There is no real source of growth. It’s one big costly fake. Just look at the graphs.
We have told you for years to get out before that steamroller comes. Many of you today are thinking and saying: but it looks so good! Now you know, if you didn’t already, and from yet another angle, what makes it look good.
Count your blessings.
The economy is far stronger now than it was four and a half years ago.
The collapse of the financial system has been repaired.
(As long as one ignores the reality)
There is deepening alarm in the West over the course taken by Egypt, a country of 84 million people.
Meanwhile, the head of Egypt’s Central Statistics Bureau General Abu Bahar Jundi spoke with Egypt’s Al Ahram website and said that around 35 million people took to the streets Friday. Egyptian army officials put the number at around 30 million.
Can you imagine …
… your town, your city, your state/district/province, your country, …
Having 50% of the population out in the street demanding the rulers/gov. to make CHANGE
In the USA, There are 50 million people on food stamps and living in poverty.
In other countries the number of people living in poverty are higher and rising.
Why are the poor of the world not demonstrating and demanding change?
We have shitty economic and social systems and they are going to get worst.July 29, 2013 at 8:45 am #8056
steve from virginiaParticipant
Anything by ‘Tyler Durden’ is simple garbage, why his/its nonsense is repeated over and over is hard to understand. I guess a lie repeated enough becomes the truth.
Central banks cannot create ‘new money’, they do not ‘print money’ they cannot do so. Central banks can only offer secured loans. Any loan (bond buying) by the central bank must be collateralized. The collateral offered are IOUs for loans already made. When the central banks lend they are simply changing custody of pledges.
Instead of repaying the issuing lender, the borrower pays the central bank instead.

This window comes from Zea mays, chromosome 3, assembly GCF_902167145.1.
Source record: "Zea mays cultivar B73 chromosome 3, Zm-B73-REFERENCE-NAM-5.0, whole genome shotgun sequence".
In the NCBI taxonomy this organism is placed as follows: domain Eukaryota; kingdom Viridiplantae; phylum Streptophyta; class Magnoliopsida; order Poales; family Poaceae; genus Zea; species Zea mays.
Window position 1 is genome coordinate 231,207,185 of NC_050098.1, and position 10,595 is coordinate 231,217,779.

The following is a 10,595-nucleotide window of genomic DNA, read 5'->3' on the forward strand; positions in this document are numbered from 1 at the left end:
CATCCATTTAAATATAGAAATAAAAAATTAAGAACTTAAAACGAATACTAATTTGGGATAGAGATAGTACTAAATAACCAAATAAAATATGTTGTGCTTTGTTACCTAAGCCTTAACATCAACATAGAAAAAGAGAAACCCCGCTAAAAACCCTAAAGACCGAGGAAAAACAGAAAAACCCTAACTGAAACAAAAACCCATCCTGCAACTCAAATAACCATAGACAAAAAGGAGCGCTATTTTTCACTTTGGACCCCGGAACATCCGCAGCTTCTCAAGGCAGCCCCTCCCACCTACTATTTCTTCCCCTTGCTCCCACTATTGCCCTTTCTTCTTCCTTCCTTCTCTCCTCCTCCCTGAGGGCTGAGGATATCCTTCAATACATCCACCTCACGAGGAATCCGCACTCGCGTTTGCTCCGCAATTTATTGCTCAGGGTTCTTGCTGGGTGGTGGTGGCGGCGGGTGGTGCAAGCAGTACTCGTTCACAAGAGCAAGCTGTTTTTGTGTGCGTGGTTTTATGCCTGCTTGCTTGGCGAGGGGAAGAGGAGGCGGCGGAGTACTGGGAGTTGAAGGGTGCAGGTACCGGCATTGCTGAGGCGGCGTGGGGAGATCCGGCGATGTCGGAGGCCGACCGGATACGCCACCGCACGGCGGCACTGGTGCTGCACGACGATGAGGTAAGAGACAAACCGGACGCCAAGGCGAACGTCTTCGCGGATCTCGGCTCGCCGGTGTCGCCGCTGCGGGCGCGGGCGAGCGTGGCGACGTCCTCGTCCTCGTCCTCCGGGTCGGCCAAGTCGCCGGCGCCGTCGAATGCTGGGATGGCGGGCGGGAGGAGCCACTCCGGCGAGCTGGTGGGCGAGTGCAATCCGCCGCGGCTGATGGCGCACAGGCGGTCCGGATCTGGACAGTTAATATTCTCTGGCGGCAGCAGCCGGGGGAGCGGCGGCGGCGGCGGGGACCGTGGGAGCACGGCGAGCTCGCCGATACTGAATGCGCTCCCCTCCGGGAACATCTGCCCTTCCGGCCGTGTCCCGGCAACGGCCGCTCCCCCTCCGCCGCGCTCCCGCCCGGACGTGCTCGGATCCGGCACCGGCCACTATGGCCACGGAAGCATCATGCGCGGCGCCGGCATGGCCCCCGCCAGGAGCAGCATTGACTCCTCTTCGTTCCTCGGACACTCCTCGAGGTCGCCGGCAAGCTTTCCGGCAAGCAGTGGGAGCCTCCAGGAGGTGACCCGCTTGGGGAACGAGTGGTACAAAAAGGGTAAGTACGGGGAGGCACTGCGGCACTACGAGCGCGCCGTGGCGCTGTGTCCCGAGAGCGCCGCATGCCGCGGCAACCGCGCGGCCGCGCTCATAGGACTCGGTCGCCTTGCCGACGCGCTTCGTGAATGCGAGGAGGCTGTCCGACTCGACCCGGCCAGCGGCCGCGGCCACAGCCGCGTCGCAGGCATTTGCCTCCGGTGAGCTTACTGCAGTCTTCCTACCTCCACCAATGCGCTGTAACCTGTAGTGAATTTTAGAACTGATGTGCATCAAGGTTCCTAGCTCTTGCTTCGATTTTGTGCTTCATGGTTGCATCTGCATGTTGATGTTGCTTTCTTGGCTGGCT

Money is entirely created by the private sector, which can and do offer unsecured loans; against repledged collateral or against no collateral at all. (See Schumpeter, Keen)
+95% of private sector dollar debt is unsecured. US currency is secured 100%; the difference between currency in circulation and total booked debts is unsecured loans: in the US it is + $50 trillion.
Central banks cannot offer unsecured loans or they immediately fail. This is not a rule but a condition, like gravity. If the commercial banks are insolvent it is because they are overleveraged, that is, they have made unsecured loans that cannot be retired. When the central bank does the same thing as the commercial banks — or takes on the commercial banks’ loans as collateral — there is no discernible difference between the central bank and commercial banks. The entire system from top to bottom is perceived to be insolvent: there is no guarantor of bank liabilities, no real lender of last resort, only a bankrupt banking system and runs out of it … as are seen in Europe, Japan and China.
Capital flight is a run, BTW.
QE is an asset swap, BTW, there is no way the asset side of a bank’s balance sheet can migrate to the liability side where the bank’s depositors reside.
Durden should stick his head in a toilet and flush a few times.July 30, 2013 at 8:07 am #8057
Viscount St. AlbansParticipant
A basic and probably stupid question, but here goes:
If, as Steve Keen and others have noted, the vast majority of money in circulation is derived from unsecured private bank lending, then what constrains the magnitude of private bank lending? Is there any relationship or linkage between deposits and the magnitude of lending?
If bank lending is entirely de-linked from deposits, then what prevents the local Mom-and-Pop bank with a single Main Street Branch and $1 million in total deposits from lending $50 billion to a start-up solar energy farm in Wales? Who or what sets the limits on private lending?August 12, 2013 at 10:10 pm #8137
So what is the Fed doing? As of July 31, 2013 they have parked $1,157 billion in foreign banks as compared with $1,112 billion in U.S. banks. To us this is a telling sign. The European banks are in trouble and the Fed is propping them up.
What are the EU banks putting up for collateral?
Could I get that kind of money on “a promise to pay back”?